Article focuses on bipolar teens and school classroom issues, such as should you tell your school about your bipolar condition.
One of the many challenges a teen with bipolar disorder faces is attending school. The ways things are handled vary depending on the school you attend. In a public school, for example, teens are eligible for all sorts of assistance, from having an aide to assist with their ever-changing moods to having their schedules and classes tailored to their emotional needs. Private schools are only required to accommodate teens with bipolar disorder under the Americans with Disabilities Act, in which case the school has to accommodate any physical needs, like medications during school and side effects from such medications. The last kind of school is home schooling, where all accommodations and needs can be met. Teens with bipolar can succeed in any of these schooling environments. This article will focus on living day-to-day in the classroom with bipolar disorder, stable or unstable, what to do if you lose control of your emotions, how to set up a support network and the importance of doing so, along with other important topics.
First, should you tell the school about your bipolar condition? Yes, you should. Generally, this should be done before the school year starts. It is best to contact the guidance counselor, if available, or otherwise a principal, vice principal, or any other member of the administration.You should tell the school about your bipolar disorder and explain to them how it affects you in the classroom. At this discussion you should present any doctors' notes you have in regard to medication during school or accommodations needed due to medication side effects (such as needing access to water and bathrooms). Teachers should be notified before school starts about your bipolar disorder and how to handle things you were to lose control of your emotions (discussed below). Teens with bipolar need a support system or network, whether they are stable or not; these can be set up with the school rather easily. You should meet with your guidance counselor within the first few weeks of school. Talk with the counselor in general about how things are going and discuss any problems you may be having inside or outside of school. Ask if the school has a Student Assistance Program, as you should know who the teachers and staff on the team are. If the school doesn't have a Student Assistance Program, you should make yourself comfortable with teachers and staff. If there is a teacher you feel comfortable in confiding in, you should by all means discuss how you feel or any problems with that person. While with the guidance counselor, you should set up a plan in case emotions go awry in the classroom. An example of this would be if you put your head down on your desk in order to collect your thoughts. You shouldn't be given any trouble from the teacher for this. If you should feel you can longer stay in control of your emotions, you should be allowed to leave the classroom freely. No questions should be asked, as by this time your emotions are already stretched, and anything could set you off emotionally.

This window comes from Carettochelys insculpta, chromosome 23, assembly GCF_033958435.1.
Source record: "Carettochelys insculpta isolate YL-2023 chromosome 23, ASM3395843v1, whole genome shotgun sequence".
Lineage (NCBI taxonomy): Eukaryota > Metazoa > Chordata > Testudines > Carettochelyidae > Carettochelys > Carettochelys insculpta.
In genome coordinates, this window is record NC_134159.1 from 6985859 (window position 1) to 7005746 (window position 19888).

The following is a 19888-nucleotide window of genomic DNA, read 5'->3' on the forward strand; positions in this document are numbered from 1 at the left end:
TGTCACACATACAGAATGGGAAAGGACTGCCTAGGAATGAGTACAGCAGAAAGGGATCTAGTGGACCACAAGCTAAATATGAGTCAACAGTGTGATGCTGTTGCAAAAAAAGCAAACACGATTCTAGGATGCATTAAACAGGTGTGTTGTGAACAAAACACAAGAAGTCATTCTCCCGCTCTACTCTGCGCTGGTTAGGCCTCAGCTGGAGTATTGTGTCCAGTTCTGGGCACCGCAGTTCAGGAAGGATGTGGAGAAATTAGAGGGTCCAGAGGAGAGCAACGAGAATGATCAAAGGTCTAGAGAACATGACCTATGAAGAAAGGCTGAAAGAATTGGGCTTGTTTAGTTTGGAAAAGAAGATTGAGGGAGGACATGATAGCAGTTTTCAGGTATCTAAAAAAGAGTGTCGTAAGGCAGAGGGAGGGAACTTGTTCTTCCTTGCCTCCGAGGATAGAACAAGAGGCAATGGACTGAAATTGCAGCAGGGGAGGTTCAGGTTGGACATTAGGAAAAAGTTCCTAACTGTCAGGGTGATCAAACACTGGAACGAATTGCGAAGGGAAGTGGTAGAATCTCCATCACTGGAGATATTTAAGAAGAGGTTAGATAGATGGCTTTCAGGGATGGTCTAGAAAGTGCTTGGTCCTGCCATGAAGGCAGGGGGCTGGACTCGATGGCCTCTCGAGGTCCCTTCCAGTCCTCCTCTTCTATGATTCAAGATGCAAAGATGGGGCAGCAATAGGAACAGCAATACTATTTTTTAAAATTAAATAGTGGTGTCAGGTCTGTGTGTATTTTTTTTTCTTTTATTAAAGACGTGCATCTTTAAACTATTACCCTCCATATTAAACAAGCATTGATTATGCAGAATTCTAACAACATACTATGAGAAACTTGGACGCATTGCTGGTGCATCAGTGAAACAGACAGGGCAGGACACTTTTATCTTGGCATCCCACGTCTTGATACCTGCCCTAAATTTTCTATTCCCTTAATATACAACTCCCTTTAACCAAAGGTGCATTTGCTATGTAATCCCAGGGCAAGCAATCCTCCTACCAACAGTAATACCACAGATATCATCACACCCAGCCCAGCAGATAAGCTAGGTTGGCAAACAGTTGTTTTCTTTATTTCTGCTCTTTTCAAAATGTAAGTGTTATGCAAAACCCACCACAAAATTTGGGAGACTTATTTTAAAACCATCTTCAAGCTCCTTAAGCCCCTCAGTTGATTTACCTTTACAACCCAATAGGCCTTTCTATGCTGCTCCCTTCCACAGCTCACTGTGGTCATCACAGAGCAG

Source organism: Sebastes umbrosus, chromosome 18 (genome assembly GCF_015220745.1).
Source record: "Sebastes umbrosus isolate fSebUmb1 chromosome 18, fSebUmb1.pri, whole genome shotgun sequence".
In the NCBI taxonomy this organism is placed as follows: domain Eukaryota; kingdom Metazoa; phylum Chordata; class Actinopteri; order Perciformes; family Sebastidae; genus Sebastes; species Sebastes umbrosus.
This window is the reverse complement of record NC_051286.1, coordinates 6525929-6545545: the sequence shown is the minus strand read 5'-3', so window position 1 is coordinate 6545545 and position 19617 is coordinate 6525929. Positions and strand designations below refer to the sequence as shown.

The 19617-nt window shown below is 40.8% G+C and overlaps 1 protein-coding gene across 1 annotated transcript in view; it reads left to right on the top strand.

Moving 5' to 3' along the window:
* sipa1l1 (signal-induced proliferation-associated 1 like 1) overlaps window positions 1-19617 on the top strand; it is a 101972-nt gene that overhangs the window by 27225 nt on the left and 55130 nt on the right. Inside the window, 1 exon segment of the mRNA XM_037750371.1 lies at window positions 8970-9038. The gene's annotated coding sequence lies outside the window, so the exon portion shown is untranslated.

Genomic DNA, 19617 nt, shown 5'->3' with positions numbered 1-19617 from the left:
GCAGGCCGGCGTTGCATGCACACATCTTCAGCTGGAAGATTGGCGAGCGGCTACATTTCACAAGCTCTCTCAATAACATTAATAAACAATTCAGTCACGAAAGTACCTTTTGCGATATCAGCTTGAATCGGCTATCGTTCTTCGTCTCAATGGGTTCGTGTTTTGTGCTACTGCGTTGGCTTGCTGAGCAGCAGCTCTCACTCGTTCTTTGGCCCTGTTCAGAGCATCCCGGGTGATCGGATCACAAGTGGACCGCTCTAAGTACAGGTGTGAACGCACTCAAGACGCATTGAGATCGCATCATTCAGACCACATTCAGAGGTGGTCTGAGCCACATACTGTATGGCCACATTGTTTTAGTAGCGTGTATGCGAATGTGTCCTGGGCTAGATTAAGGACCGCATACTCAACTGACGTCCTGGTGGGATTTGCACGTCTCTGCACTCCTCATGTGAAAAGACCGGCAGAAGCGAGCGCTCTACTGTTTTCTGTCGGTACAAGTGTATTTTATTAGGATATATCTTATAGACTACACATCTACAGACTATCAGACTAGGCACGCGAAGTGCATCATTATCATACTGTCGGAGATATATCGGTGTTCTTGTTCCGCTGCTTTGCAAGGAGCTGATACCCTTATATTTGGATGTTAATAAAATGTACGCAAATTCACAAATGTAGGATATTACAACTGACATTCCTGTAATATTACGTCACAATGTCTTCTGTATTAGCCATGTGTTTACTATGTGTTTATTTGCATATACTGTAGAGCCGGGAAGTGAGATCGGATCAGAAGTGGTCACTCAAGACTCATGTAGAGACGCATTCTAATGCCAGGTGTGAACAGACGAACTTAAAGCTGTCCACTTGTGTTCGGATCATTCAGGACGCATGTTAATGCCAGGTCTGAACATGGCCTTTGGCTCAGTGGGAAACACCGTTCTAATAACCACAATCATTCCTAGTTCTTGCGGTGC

A safe spot should be established in the school, generally in the nurse's office. A safe spot is where a teen with bipolar disorder is allowed to go into a meltdown; also, efforts should be made to calm the teen down. The teen should be given the option of calling parents to talk and/or talk with a trusted adult in the building. Once the teen is calmed down, he or she should be given the option of returning to class. When returning to class, it should be at a time when the least amount attention be brought to the teen.
Having a meltdown or episode in class is one of the hardest and embarrassing things that can happen to a teen. Every measure should be taken so that you don't have an episode during class, but rather can leave the room in time without undue attention. However, if you do lose control of emotions during class time, you should quietly leave. If you are questioned by other students, you can just say that you didn't feel good and leave it at that. You should not feel obligated to tell your life story as to what happened, as most people simply won't understand.
These are just some suggestions and ideas for making life in high school easier for teens with bipolar. Some teens make it through high school without being affected much by their bipolar, while for other teens with bipolar disorder, high school may be four very long years. Arranging a good support network and making sure your teachers are aware of needed accommodations will help ease the way.
Important note: The above represents only the author's opinion. Each person must decide what is best for him or her.